Antonioni underlines this doubt in a spectacular closing scene. A group of white-faced student mimes, whom we saw at the beginning of the film packed into a jeep, waving and yelling and apparently collecting funds for rag week, now shows up in the park, and two of them mime a tennis match without any visible ball or racquet, the rest of the students clinging to the netting that surrounds the court and persuasively imitating a crowd watching an actual game. Thomas also watches, and at one point the players pretend to have hit the ball out of the court. They indicate that Thomas should pick it up and return it. He does. Or he goes through the motions. The camera doesn’t return to the court and the students vanish like the rest of the film into the realm that only memory can vouch for. We at least have Thomas and the grass to look at, though it’s not too long before the words ‘The End’ take that image from us.
Antonioni said soon after the film’s original release that it was about the disappearance of things we thought we knew, which is not quite what the usual critical interpretations of the film said. We thought it was about the elusiveness of reality itself – how do we know what is there and what isn’t there? – or the perhaps useless infallibility of the camera. The intriguing question, it now seems, is not what the camera sees but what the camera doesn’t see until someone has worked on the negatives. And then it’s not the camera that is doing the seeing. It’s not, in this film, Thomas either, because he knows only that there is something to see: that’s why he is doing the enlarging. And even the full crime story told by the enlarged photos does no more than tell us there was a crime and give us images of the players in the story.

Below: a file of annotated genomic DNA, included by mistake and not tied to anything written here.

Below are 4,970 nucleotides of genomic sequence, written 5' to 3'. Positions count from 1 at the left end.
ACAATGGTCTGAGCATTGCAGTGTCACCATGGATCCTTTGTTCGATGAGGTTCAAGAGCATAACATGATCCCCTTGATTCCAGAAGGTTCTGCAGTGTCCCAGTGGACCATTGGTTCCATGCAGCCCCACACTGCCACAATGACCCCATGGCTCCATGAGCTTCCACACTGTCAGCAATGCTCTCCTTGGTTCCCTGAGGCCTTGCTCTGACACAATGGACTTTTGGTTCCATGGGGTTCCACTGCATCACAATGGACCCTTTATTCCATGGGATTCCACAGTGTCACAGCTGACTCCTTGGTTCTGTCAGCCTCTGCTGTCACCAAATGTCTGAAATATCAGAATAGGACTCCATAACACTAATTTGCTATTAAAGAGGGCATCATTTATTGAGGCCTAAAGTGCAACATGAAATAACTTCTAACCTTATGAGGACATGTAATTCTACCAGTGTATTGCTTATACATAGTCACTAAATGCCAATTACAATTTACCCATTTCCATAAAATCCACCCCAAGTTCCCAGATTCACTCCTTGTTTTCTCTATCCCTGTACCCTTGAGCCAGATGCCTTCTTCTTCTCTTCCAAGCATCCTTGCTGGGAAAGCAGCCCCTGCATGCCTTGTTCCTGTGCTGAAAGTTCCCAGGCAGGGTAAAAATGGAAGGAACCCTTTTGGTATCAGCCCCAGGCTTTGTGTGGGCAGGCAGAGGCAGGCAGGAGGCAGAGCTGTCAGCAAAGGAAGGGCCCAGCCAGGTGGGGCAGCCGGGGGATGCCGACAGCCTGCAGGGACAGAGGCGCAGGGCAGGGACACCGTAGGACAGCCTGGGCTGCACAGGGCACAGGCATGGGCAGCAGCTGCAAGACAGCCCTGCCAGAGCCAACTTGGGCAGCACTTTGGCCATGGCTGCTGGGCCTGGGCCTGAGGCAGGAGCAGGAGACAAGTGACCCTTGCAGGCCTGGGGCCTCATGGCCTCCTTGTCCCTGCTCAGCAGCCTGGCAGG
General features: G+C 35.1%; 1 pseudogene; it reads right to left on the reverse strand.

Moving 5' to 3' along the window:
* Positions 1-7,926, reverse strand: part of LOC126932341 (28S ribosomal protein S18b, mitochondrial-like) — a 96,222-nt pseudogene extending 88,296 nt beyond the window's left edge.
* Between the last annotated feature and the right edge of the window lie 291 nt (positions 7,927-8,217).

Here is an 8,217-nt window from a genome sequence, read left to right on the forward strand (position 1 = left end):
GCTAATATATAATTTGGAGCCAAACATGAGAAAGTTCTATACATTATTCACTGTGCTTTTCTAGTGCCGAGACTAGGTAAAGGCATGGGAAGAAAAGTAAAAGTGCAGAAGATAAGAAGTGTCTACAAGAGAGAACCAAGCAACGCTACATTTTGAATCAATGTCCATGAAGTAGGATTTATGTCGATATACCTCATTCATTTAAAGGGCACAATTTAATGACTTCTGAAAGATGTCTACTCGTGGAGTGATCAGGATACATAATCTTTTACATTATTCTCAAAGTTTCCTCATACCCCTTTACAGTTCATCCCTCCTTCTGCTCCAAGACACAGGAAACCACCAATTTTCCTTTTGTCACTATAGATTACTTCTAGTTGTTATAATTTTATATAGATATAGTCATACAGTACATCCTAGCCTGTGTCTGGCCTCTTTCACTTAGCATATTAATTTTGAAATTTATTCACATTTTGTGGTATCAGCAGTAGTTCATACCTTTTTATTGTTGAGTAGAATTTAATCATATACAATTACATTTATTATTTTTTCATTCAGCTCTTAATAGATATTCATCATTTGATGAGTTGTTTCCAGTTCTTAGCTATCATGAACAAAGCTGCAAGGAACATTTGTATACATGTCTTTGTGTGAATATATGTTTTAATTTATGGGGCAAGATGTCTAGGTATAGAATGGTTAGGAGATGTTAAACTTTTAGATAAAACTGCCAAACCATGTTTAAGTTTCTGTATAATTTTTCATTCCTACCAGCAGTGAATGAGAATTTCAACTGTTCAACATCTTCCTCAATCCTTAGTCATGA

The camera story, in other words, is the exact obverse of the story implied by the mimed tennis game. In the first case the visual facts are present and recorded, in the second the visual facts are absent but treated as present. Is there a way of putting these two perceptions or riddles together?
Antonioni made Red Desert (1964) and Zabriskie Point (1970) on either side of Blow-Up, but we need to go back to films like La Notte (1961) and L’Eclisse (1962) to get close to the tone of the riddles. Yet in Blow-Up there isn’t quite the existential ennui that seems to dominate the earlier films. Or rather it is that ennui, modified by the London scene. There is, for example, in Vanessa Redgrave’s performance as the woman in the park and part of the murder mystery, an interesting sense of practical worry rather than metaphysical despair, and the film as a whole, while asking ‘European’ questions about reality and meaning, is marked by the characters’ concern about what to do next, as distinct from speculating whether anything is worth doing next, or at all.
What links the camera question with the mimed tennis match is perhaps the film’s curious equanimity about both. It’s hard to think of them together, but there is no problem about filming both. There would be no problem about narrating both either, in voice or in text, but this only tells us something about representation as distinct from the represented, and leaves aside film’s investment in sight and/or sound. We hear the tennis balls we can’t see, for example, just as we see the details that only enlargements make possible. We live outside our perceptions, may be one suggestion we take from these phenomena. And another might be that precisely because movies seem to offer us such an overload of information of all sorts, because the information is in certain ways irrefutable, film is the ideal medium for reminding us how short the reach of information is, how much work it leaves for our minds to do. Those mimes aren’t really playing tennis but it is really tennis they are miming. And the gun is in the bushes, whoever is holding it and whoever gets shot or caught in a shot.